On February 28, the Women of Color Collective (WoCC) recognized Crystal Crawford ’91, executive director of the Western Center on Law & Poverty, as WoCC’s 2023 Womxn of Distinction at the student organization’s annual alumnae reception.
The award is given each year to a woman, non-binary, or gender non-conforming graduate of color who has significantly contributed to the legal profession and whose work embodies the reception’s theme—this year, “Building Bridges: Fostering Wellbeing.” Crawford is the 16th alumna to receive the award.
“My time at NYU was so special,” said Crawford, who was a Hays fellow and co-chair of Black Allied Law Students Association at NYU Law. She emphasized the importance of community and authenticity for wellbeing, noting that several members of her community—her friends from Law School—were in the audience that night. Crawford said that her classmates as well as NYU Law professors Paulette Caldwell, Derrick Bell, Bryan Stevenson, and Leon Higginbotham have provided encouragement and inspiration throughout her career. “Such a wealth of race and social justice leaders and activists on whose shoulders I stand in the work that I do every day,” she said.
Crawford worked as a litigation associate at Manatt, Phelps & Phillips before moving into public service and nonprofit work. Before joining the Western Center on Law & Poverty in 2020, Crawford served in a number of leadership positions at organizations seeking to improve the wellbeing of people of color, including as a program director at the California Wellness Foundation, as CEO of the California Black Women’s Health Project, and as legal director for the Alliance for Children’s Rights.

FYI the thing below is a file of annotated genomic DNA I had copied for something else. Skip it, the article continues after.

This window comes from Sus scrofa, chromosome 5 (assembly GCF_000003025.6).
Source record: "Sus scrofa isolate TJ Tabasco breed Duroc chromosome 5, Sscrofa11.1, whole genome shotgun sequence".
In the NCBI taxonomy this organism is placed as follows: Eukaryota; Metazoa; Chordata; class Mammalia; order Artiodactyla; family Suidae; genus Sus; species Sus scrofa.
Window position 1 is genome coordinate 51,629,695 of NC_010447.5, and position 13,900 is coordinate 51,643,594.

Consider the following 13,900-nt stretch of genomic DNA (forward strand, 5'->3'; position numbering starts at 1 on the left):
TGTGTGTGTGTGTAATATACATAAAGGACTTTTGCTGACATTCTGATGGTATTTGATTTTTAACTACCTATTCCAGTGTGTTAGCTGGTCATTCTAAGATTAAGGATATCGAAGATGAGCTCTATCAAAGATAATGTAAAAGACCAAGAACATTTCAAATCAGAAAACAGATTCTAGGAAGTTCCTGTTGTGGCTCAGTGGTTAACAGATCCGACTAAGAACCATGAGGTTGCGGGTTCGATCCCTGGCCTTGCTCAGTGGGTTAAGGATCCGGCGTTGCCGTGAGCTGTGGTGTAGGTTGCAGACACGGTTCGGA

“Crystal’s tireless work exemplifies the grit and dedication required to pursue justice,” said WoCC co-chair Sruthi Rao ’24 in her remarks.
While fighting battles to improve the health and economic outcomes of people of color, Crawford said, being authentic has helped her maintain her own wellbeing. “You have got to have a definition of who you are—and that’s an evolving definition, right?—and stand by it,” she said.
At the California Black Women’s Health Project, Crawford helped create the Black Women’s Mental Health Initiative in 2000 to advocate for policy change to better support Black women. The first step, Crawford said, was hosting townhalls and panels to ascertain where women were struggling. Grantmakers doubted that women would be willing to speak openly about their mental health, she recalled, but she stayed firm in her belief in the significance of this work for her community. The town halls were packed, she recalled: “Hundreds and hundreds of people were coming to these town halls and other forums.”
In her closing remarks, Crawford noted that a guiding mantra for her has been the Kwanzaa principle of kujichagulia, or self-determination. “This notion of defining who we are and not letting other people define us, that’s how you foster your own wellbeing,” she said. “Making sure that you define for yourself what you’re going to do. Don’t let anybody discourage you from doing something that’s kind of out of the box.”